3 Things 10-18

10/18/2021 Although MAS is a financial services company, not everything published herein will be about numbers or investing. But no matter the topic, we hope for three things: 1) That you find the time you spend engaged worthwhile. 2) That you’ll reach out to us for help in any of our areas of expertise if something we discuss creates an urging in you to do so. 3) That you’ll share this with somebody new each time you read it. Thing One The Cure For High Prices In Education Do you know anybody who just had a kid? If so, the odds are, at this point anyway, that the proud parents would like to see that child go to college. There’s a big problem though. Depending on the source you pick, the average annual increase in tuition for college is anywhere from 6.5% to 8%. That means by the time junior is ready to go to college eighteen years from now tuition will be: $150,000 at a private school $42,000 at public school (in-state tuition) $108,000 at a public school (out-of-state tuition) (see chart for today’s rates) Please note that these amounts are annual and do not include room and board. So, just the tuition costs to send a child to a public school for four years to an in-state school would be $168,000. There’s a saying in the commodities business, “the cure for high prices is high prices”. In that realm, the cure usually works because the high prices attract more producers which increases the supply and causes the prices to fall. It hasn’t worked in education (yet) because the government has subsidized buyers (students) with loans that allow the prices to stay high. As the projected tuition amounts above suggest, that is not sustainable. And, despite the politically popular idea of making college free, unless the teachers, administrators, and all other employees at the school work for free and the utility companies all donate their services, etc., the costs will remain. So what will be called free by politicians will have to be paid for by all of us – and we just won’t be able to afford it. Something has to give and it will, eventually. What will it be? Who knows, but the education model is ripe for some creative destruction. It hasn’t changed in hundreds of years despite the fact that the sum total of the knowledge of mankind can be accessed by a 6-year-old without ever having to get out of bed and without ever having to pick up a book.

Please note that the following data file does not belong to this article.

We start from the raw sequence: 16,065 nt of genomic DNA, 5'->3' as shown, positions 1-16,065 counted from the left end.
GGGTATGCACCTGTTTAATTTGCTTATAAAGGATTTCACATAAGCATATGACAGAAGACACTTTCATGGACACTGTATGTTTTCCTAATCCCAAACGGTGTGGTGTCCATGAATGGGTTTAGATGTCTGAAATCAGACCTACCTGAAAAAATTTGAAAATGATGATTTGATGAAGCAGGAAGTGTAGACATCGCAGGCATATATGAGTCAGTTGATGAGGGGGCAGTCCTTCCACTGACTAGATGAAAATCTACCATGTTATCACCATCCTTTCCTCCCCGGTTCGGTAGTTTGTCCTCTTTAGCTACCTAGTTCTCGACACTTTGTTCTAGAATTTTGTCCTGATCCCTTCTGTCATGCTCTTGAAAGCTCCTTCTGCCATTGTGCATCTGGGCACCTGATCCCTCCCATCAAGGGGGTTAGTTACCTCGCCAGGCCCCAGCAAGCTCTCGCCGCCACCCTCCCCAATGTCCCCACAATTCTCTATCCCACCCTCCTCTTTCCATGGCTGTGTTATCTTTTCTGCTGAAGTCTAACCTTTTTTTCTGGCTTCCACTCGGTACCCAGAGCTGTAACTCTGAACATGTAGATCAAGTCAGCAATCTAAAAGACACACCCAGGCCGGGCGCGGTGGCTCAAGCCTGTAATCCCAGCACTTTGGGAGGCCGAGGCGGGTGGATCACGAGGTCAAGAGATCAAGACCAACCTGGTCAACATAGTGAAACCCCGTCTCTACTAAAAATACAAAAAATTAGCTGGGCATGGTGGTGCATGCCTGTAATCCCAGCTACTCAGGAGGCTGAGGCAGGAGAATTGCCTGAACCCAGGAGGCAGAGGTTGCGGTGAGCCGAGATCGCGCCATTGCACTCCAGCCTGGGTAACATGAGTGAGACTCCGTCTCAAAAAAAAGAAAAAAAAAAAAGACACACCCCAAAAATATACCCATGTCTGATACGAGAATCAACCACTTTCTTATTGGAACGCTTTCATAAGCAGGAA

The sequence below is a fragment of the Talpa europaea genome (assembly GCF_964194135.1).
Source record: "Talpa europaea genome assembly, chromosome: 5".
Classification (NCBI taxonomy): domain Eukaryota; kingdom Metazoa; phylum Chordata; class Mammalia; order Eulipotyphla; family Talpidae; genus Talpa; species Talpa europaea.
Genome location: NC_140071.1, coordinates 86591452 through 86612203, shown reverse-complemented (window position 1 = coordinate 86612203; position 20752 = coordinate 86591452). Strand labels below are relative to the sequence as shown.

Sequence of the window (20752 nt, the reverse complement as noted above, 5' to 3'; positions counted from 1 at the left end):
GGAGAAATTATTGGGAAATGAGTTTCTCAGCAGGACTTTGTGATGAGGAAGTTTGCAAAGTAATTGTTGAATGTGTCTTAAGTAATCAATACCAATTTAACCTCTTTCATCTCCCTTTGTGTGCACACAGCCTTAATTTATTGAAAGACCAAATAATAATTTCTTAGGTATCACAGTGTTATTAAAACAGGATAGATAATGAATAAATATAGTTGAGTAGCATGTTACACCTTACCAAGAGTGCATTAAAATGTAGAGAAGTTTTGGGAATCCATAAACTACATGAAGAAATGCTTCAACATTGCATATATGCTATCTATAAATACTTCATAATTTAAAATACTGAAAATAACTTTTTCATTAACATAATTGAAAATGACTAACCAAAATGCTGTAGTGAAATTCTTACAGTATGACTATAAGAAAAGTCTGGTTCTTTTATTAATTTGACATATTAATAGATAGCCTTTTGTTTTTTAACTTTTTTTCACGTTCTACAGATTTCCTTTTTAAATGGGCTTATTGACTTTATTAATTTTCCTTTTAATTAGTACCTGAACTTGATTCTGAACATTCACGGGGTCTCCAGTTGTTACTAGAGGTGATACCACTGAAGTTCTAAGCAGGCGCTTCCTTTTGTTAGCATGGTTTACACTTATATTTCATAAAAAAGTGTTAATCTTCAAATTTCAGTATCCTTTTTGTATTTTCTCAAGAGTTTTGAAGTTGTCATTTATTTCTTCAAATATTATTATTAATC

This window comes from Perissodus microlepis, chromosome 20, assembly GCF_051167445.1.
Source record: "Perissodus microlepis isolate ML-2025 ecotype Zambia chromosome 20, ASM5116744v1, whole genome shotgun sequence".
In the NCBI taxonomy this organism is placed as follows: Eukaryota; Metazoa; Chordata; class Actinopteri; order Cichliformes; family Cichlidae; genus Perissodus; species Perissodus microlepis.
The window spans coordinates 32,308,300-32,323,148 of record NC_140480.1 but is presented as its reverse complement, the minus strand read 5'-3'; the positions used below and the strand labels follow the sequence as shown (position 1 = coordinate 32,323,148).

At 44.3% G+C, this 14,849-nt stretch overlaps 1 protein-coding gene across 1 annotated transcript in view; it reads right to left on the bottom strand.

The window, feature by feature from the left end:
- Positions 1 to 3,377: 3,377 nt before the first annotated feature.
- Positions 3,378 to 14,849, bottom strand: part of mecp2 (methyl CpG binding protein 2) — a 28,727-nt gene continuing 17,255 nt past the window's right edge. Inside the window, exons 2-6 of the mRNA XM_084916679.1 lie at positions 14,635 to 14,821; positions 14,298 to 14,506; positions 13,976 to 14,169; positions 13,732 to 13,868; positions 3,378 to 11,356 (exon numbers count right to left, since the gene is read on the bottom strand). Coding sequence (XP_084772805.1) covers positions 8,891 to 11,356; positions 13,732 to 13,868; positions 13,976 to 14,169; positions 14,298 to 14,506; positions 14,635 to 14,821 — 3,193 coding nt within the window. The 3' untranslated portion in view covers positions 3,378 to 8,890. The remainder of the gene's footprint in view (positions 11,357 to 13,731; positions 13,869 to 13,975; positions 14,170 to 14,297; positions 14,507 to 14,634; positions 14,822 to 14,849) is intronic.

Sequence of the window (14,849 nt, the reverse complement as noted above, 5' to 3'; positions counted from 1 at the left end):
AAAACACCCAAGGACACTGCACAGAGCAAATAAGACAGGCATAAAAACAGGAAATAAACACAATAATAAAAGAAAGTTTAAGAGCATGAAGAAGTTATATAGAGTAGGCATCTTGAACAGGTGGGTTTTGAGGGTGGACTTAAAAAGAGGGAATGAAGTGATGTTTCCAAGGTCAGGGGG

Thing Two Let Them Have It If They Want It You’ve likely heard of the push to make Critical Race Theory a curricular standard in America’s public schools. And you've also likely heard about certain school districts either deciding or proposing to do away with standardized testing of their students for placement and advancement in favor of selection methods that create a more ethnically diverse student body. This is all supposedly being done with the idea of creating a more fair and equitable society. Well, At the risk of being labeled domestic terrorists by an alarming number of politicians and bureaucrats, some parents are pushing back on the idea of CRT being taught to their children and on the idea that individual achievement as measured by standardized tests should be de-emphasized. But there are apparently large numbers of parents that are amenable to the idea of having their kids taught, as CRT holds, that America is, now and forever, racist at its core and that descendants of slaves can never overcome the conditions which oppressed their ancestors. Many of those parents are also okay with doing away with objective measures of educational performance. Why not let both sets of parents have their way? Allow the parents who want the more traditional educational approach – the one where the focus is on the three Rs and individual achievement is encouraged – to send their kids to schools so designed and allow the parents who want their child’s education to have a racial fixation and a bias towards relative social equity to choose that model. But explain to each set of parents, and their children to the extent that they are able to understand, the differences in the two approaches and make it clear to them that they will have to live with the results of the choice they make. And if that disclaimer causes blank stares, clarify it by saying that one method will likely create protesters while the other will create producers. The ones that aren’t offended by that simplification will probably not surprise you in the choice they make. For that matter, neither will the ones who are.


Thing Three Just A Thought “I would rather sit on a pumpkin, and have it all to myself than be crowded on a velvet cushion.” ― Henry David Thoreau